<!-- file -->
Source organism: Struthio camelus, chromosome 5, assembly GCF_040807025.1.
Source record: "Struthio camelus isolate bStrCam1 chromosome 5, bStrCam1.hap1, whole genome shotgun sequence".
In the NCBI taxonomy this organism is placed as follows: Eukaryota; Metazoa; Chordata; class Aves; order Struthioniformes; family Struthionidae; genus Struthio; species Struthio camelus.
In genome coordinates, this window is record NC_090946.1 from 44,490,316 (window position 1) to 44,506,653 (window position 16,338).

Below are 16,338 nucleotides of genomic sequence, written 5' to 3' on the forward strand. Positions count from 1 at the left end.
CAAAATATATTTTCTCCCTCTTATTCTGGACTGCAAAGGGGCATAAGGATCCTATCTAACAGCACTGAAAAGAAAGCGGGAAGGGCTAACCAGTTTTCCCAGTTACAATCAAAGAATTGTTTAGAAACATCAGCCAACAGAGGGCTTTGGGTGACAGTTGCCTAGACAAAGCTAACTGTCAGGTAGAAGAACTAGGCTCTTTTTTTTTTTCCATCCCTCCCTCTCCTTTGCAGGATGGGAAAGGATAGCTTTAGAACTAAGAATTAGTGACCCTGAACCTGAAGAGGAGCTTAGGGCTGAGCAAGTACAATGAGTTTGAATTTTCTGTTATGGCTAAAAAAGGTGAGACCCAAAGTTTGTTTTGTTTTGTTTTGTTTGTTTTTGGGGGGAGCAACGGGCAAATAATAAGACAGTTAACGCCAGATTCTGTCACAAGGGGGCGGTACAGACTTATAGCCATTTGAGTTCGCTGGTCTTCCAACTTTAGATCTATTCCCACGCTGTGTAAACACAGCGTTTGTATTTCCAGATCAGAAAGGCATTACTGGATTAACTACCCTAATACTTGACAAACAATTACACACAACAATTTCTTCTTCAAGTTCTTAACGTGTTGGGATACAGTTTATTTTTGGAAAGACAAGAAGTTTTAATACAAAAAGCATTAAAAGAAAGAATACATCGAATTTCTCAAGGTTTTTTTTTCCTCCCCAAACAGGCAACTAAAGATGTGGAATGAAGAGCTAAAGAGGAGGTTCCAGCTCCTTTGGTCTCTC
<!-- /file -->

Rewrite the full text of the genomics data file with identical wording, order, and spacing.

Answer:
Source organism: Struthio camelus, chromosome 5, assembly GCF_040807025.1.
Source record: "Struthio camelus isolate bStrCam1 chromosome 5, bStrCam1.hap1, whole genome shotgun sequence".
In the NCBI taxonomy this organism is placed as follows: Eukaryota; Metazoa; Chordata; class Aves; order Struthioniformes; family Struthionidae; genus Struthio; species Struthio camelus.
In genome coordinates, this window is record NC_090946.1 from 44,490,316 (window position 1) to 44,506,653 (window position 16,338).

Below are 16,338 nucleotides of genomic sequence, written 5' to 3' on the forward strand. Positions count from 1 at the left end.
CAAAATATATTTTCTCCCTCTTATTCTGGACTGCAAAGGGGCATAAGGATCCTATCTAACAGCACTGAAAAGAAAGCGGGAAGGGCTAACCAGTTTTCCCAGTTACAATCAAAGAATTGTTTAGAAACATCAGCCAACAGAGGGCTTTGGGTGACAGTTGCCTAGACAAAGCTAACTGTCAGGTAGAAGAACTAGGCTCTTTTTTTTTTTCCATCCCTCCCTCTCCTTTGCAGGATGGGAAAGGATAGCTTTAGAACTAAGAATTAGTGACCCTGAACCTGAAGAGGAGCTTAGGGCTGAGCAAGTACAATGAGTTTGAATTTTCTGTTATGGCTAAAAAAGGTGAGACCCAAAGTTTGTTTTGTTTTGTTTTGTTTGTTTTTGGGGGGAGCAACGGGCAAATAATAAGACAGTTAACGCCAGATTCTGTCACAAGGGGGCGGTACAGACTTATAGCCATTTGAGTTCGCTGGTCTTCCAACTTTAGATCTATTCCCACGCTGTGTAAACACAGCGTTTGTATTTCCAGATCAGAAAGGCATTACTGGATTAACTACCCTAATACTTGACAAACAATTACACACAACAATTTCTTCTTCAAGTTCTTAACGTGTTGGGATACAGTTTATTTTTGGAAAGACAAGAAGTTTTAATACAAAAAGCATTAAAAGAAAGAATACATCGAATTTCTCAAGGTTTTTTTTTCCTCCCCAAACAGGCAACTAAAGATGTGGAATGAAGAGCTAAAGAGGAGGTTCCAGCTCCTTTGGTCTCTC